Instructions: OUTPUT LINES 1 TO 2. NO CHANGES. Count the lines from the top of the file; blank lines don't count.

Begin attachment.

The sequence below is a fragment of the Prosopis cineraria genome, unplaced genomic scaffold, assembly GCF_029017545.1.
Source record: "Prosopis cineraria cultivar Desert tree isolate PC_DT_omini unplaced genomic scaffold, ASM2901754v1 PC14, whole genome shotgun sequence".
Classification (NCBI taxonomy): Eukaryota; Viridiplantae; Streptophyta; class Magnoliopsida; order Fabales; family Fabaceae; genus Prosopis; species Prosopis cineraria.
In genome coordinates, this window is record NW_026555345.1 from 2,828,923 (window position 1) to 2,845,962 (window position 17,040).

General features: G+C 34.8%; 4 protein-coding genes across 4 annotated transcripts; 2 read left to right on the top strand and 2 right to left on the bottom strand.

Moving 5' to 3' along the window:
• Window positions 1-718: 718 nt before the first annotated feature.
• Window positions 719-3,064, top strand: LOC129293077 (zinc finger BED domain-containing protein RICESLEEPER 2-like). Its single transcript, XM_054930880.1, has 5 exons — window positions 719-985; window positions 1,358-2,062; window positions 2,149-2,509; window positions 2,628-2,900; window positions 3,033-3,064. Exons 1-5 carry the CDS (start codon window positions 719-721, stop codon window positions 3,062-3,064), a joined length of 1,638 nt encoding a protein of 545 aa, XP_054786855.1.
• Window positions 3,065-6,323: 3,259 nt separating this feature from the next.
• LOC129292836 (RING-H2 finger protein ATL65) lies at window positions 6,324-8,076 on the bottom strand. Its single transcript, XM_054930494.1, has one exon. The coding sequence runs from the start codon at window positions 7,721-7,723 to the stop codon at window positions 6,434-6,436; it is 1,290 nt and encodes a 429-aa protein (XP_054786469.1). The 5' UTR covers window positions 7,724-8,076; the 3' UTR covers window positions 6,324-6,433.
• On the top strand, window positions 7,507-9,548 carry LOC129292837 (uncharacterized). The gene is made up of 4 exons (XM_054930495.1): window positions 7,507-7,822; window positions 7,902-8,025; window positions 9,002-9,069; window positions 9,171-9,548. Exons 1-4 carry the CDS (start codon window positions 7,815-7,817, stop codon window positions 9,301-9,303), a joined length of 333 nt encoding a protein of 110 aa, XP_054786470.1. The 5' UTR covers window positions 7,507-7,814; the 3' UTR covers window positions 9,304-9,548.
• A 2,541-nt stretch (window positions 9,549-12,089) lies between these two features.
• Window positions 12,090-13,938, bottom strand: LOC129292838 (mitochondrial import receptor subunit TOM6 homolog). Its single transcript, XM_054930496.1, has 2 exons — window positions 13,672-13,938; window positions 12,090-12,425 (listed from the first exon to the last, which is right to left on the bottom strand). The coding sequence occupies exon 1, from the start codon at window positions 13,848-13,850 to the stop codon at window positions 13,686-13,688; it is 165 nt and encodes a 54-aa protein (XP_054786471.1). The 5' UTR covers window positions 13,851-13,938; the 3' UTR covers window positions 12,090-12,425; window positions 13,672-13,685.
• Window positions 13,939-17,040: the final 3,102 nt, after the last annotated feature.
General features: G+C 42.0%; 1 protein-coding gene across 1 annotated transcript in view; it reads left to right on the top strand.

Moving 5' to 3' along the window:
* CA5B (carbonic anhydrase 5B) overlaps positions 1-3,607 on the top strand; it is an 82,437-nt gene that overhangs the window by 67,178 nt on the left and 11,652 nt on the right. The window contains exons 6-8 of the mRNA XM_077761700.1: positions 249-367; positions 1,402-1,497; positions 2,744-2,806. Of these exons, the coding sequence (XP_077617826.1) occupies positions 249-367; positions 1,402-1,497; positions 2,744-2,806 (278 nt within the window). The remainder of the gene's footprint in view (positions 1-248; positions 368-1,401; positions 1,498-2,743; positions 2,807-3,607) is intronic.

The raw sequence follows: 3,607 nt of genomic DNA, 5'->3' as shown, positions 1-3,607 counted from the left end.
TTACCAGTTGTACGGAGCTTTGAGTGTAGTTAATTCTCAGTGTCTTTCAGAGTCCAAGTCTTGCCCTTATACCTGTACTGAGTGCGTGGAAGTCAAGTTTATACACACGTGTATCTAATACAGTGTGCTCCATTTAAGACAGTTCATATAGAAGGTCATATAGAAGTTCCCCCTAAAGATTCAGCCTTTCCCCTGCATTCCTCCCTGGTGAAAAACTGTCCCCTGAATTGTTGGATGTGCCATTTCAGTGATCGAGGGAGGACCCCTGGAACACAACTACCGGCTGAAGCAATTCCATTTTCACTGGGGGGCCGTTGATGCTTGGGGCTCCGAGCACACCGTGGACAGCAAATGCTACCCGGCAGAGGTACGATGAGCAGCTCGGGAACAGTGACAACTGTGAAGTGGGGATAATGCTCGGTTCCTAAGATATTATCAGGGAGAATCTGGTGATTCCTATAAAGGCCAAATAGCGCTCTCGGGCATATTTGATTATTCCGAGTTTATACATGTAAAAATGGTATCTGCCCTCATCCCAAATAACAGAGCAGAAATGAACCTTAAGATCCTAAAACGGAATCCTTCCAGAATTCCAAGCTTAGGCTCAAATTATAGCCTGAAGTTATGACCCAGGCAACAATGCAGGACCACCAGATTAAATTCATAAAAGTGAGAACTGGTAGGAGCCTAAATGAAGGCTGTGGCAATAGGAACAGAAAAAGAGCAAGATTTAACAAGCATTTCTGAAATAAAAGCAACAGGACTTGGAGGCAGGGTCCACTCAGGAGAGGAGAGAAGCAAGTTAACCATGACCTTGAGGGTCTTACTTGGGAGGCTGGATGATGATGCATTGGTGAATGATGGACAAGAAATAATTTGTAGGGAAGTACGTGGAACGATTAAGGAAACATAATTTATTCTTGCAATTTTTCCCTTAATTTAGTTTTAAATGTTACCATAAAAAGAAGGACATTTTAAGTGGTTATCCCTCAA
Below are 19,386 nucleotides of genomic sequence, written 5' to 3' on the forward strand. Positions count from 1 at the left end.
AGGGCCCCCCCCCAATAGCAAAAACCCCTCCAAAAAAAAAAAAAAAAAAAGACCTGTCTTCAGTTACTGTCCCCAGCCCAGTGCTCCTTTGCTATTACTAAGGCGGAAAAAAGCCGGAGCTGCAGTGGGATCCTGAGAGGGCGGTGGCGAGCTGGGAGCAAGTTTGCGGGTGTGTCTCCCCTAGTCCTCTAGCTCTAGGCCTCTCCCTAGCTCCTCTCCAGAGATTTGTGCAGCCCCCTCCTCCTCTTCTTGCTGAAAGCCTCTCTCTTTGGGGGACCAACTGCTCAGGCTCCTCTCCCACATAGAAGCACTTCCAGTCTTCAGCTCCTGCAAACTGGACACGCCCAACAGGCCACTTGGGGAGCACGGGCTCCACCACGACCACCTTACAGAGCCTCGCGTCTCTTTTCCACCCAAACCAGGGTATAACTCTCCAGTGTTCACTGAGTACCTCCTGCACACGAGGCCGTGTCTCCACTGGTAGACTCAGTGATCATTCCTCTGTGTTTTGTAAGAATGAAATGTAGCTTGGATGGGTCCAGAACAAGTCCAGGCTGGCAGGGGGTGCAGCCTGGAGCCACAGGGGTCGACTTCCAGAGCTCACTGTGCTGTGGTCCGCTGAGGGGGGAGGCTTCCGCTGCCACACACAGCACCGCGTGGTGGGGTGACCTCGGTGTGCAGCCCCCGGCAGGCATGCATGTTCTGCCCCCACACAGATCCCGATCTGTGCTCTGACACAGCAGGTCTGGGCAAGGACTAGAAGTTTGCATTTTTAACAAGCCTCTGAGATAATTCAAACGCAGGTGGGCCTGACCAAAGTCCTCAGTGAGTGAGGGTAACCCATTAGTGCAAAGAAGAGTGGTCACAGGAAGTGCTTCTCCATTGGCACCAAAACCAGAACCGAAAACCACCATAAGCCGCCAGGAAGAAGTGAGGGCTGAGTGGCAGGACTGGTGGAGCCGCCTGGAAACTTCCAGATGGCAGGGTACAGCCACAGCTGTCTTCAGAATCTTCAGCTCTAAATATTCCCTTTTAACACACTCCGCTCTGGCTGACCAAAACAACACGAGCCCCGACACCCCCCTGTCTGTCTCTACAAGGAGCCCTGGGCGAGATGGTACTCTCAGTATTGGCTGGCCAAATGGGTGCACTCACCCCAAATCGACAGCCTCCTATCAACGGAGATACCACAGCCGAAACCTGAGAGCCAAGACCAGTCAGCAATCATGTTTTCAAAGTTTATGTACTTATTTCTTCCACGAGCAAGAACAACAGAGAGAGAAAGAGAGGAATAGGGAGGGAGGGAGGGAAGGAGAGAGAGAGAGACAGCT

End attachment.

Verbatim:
The sequence below is a fragment of the Prosopis cineraria genome, unplaced genomic scaffold, assembly GCF_029017545.1.
Source record: "Prosopis cineraria cultivar Desert tree isolate PC_DT_omini unplaced genomic scaffold, ASM2901754v1 PC14, whole genome shotgun sequence".